11 July 2014

Another Defeat For Civil War Memory


Posted by Kevin Levin at Civil War Memory. Of course, we know Mr. Levin's suggestion was rejected. Oh well, you can't win them all.

In regards to this whole matter, I'd like to say something about the "proper interpretation" of the flags that have been the subject of this manufactured controversey. I visit Lee Chapel several times a year. I often take friends or family with me and have been doing so, as an adult, for over 30 years. 

In all my times visiting the Shrine of the South and stopping at the Recumbent Lee and listening to the docent explain the history of the Chapel, along with the Valentine statue and the flags,  never once did a docent fail to explain the context and historical significance of the flags. Never once was there any glorification of the Confederacy or the flags or, for that matter Lee. Never once did a docent exhibit any speech or attitude other that than of factual representation of the history of that place. Respect for the Chapel was always evident, but that is proper given the caretaker status of those in charge of such a historically significant location and building.

Those suggesting that the flags need to be in the museum so that they can be "properly interpreted" have absolutely no idea what they're talking about and, most likely, have never even visited Lee Chapel. The flags were already being interpreted and were displayed in a historical context. If you want to present the argument that the flags were added "later" and don't belong, - so was the Recumbent Lee, as well as General Lee himself - first in an area now occupied by the museum, later in the family crypt. Those making the argument for the relocation of the flags for the purpose of "proper interpretation" are simply displaying their ignorance and serving up a distraction (intentionally or not) from what this whole issue is really about - illogical emotion, modern politics and political correctness.

As I stated previously, the protests over Confederate imagery will not stop with the flag removal. Those who have expressed sympathies with the removal of these items properly set and interpreted in context have backed themselves into a corner. It will be interesting to see if they will be able to extract themselves when the next set of demands are made - and there have already been hints that those demands are eventually coming.

10 comments:

Marcus Benson said...

So says the white guy from Virginia who has confederate ancestors...biased?

olesonms said...

Richard
As always, thank you for your insight and words of wisdom and yes you are right this is not the end of their demands, When the progressives come after the Stars and Stripes watch them howl.

Richard G. Williams, Jr. said...

Marcus - Actually, the first screen shot quote comes from a white guy from New Jersey. But that's ok. I realize you're not all that into facts.

But I didn't realize one's skin color qualified one for an opinion on this matter.

Help me out - just how much melanin must one possess before he or she is qualified to have an opinion on this topic?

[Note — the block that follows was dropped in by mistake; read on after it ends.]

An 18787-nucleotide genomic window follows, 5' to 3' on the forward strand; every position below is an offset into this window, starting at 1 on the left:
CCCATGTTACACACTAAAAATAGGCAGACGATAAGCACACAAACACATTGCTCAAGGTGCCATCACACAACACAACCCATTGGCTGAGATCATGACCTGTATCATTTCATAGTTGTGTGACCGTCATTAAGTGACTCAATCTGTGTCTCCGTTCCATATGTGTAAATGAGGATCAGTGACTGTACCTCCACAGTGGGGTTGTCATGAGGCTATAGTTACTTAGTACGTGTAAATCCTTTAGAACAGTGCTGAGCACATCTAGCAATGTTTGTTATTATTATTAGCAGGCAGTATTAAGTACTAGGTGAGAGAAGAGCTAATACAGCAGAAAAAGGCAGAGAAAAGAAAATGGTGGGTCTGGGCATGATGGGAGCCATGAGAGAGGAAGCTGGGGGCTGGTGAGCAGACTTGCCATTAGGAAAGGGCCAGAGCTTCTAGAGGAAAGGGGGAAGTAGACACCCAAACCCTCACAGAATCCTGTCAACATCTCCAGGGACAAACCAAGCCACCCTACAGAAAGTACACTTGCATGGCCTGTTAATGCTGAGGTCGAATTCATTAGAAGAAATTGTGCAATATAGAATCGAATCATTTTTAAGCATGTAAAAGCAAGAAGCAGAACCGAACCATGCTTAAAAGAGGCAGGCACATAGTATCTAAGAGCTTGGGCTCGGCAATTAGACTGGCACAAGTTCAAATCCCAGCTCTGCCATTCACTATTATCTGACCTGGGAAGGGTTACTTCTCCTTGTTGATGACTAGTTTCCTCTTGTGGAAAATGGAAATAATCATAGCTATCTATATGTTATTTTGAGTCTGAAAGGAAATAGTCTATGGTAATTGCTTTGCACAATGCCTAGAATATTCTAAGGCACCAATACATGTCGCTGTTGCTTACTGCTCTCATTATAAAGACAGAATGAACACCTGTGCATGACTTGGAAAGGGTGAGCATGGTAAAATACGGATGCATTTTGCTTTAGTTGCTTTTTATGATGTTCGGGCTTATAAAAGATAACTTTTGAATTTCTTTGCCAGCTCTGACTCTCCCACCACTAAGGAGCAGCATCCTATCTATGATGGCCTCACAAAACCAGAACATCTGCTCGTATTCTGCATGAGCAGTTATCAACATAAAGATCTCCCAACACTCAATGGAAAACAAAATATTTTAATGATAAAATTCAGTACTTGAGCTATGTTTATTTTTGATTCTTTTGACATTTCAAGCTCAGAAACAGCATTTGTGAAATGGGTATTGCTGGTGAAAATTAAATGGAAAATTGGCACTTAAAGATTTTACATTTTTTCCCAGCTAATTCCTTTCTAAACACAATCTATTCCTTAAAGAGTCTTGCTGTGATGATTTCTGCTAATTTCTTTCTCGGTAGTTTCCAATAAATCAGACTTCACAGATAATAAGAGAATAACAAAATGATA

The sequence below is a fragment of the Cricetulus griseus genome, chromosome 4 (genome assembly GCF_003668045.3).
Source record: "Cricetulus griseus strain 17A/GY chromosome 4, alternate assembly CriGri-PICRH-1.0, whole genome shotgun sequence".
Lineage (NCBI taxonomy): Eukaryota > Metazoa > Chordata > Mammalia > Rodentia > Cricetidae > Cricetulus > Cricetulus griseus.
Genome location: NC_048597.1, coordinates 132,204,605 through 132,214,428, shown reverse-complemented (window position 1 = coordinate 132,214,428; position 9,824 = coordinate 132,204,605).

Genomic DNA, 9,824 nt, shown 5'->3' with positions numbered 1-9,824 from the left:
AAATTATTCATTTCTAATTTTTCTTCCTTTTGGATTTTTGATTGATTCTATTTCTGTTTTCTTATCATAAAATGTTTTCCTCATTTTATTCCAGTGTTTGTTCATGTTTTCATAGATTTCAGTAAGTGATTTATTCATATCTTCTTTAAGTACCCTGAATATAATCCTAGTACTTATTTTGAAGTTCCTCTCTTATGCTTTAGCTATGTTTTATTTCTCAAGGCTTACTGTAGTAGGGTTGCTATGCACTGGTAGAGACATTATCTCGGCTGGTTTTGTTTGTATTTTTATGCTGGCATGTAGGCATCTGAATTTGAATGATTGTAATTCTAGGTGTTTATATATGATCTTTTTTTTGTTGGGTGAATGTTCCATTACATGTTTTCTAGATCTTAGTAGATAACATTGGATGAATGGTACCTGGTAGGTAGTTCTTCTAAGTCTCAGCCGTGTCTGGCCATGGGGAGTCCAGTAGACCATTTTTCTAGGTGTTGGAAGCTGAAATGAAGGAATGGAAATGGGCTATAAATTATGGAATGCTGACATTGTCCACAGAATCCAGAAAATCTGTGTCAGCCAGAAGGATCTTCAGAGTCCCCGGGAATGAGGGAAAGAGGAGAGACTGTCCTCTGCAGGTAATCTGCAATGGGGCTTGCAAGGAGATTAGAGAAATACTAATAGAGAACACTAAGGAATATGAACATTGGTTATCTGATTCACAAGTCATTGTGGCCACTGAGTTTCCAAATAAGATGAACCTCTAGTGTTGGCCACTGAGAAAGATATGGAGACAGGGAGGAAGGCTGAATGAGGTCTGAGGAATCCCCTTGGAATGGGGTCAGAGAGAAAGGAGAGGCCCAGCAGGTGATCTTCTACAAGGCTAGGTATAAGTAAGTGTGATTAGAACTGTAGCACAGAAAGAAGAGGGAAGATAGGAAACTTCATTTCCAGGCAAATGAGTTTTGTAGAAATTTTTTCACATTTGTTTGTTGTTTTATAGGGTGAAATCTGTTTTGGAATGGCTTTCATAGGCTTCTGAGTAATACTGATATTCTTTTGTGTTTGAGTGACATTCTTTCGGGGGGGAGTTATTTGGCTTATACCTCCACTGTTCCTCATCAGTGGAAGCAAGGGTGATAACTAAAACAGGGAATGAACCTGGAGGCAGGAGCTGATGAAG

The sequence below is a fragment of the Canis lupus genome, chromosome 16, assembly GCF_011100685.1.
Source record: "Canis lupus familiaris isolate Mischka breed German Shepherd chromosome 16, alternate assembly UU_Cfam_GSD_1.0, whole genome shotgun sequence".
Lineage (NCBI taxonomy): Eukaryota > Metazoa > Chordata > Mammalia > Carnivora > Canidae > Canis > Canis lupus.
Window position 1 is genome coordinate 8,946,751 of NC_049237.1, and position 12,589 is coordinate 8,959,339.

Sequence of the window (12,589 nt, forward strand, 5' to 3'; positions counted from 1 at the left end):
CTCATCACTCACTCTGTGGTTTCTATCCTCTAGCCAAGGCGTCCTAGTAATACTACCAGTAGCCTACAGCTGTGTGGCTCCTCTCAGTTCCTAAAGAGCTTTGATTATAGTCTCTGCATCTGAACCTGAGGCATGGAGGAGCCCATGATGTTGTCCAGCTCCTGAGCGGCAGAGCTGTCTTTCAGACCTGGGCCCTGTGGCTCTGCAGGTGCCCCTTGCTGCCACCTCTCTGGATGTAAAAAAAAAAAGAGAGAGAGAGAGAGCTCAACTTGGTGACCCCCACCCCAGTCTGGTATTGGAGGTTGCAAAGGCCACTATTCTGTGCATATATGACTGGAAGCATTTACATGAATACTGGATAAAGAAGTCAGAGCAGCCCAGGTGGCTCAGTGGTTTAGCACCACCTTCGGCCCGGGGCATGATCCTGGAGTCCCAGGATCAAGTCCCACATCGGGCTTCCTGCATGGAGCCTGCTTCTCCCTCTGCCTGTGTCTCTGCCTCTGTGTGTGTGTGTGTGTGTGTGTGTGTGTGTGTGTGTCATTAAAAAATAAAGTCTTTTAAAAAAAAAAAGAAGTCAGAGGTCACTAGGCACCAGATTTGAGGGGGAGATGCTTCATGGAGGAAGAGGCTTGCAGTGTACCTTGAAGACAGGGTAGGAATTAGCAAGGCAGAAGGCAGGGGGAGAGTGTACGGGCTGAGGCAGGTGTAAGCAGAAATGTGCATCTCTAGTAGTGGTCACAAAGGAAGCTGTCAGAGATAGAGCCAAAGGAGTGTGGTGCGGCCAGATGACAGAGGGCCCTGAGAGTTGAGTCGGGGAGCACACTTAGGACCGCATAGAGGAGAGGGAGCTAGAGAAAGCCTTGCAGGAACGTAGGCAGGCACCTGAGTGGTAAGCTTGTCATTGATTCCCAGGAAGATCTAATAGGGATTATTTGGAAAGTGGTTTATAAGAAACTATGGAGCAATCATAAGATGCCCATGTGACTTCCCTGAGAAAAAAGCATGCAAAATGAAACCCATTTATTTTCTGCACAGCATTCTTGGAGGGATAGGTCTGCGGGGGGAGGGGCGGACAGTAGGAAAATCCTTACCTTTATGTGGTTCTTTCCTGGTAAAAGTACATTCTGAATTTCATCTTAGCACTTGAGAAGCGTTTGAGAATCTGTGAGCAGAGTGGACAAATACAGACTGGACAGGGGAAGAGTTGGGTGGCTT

My wife is of American Indian ancestry and she would agree with me. She has Confederate ancestors. But her skin is sort of a dark olive color. Does she qualify?

One of my daughter-in-laws is of Lebanese ancestry. She is VERY brown - she too would agree with my position. Would she qualify?

I also have 2 grandsons whose mother is from the Dominican Republic. They too are VERY brown. They also have Confederate ancestors. When they are old enough to form an opinion (which I will help them form), will they qualify?

I could go on, but I'm in hopes this is enough for you to answer my question.

Thanks for reading.

Richard G. Williams, Jr. said...

Thanks Oleson.

Marcus Benson said...

Well you did get defensive over skin color. I was just pointing out that you don't know what it is like to be those students on the committee.

And you still don't despite all the "brown" in your extended family.

Richard G. Williams, Jr. said...

I'm not offended, just disgusted. I don't need to know what its like to be those students to make a judgment on the flags. There are a lot of things in American culture which offend me. However, I don't make demands they be removed.

And I must ask, why did you mockingly put "brown" in quote marks?

And, as I pointed out, its inconsistent to stop at the flags. The Recumbent Lee depicts him in a Confederate uniform with his hand on his sword.

Again, this is all a distraction. The flags were in a historical context and setting and being interpreted. If something like that is so offensive to these students, then why in the world would they enroll in a university with such strong connections to a Confederate icon (as even Levin points out)?

I believe there are a lot more insidious things which are negatively impacting African-Americans than flag displays in a chapel. And I'm not the one saying that, other African-Americans are.

Dick Stanley said...

It's pathetic how a few loudmouths can determine the future experience of all. Except I know this is going on all over the country and on many different issues and most of the people in charge are cowards.

Richard G. Williams, Jr. said...

Yes, and by threats.

Anonymous said...

Sad. Very, very sad. I am truly disgusted with all of this PC stuff. It will not stop until they dictate that all Confederate symbols are banished. It seems like there are so very few that have the backbone to resist it.

Richard G. Williams, Jr. said...

Anon - yes, it is sad. And it is nothing less or more than a surrender to political correctness - despite the distractions and obfuscating we're reading. BTW, the first thing you see when you enter the Chapel is a roll call from the Liberty Hall Volunteers who fought for the Confederacy. How long before there are demands to remove that as well?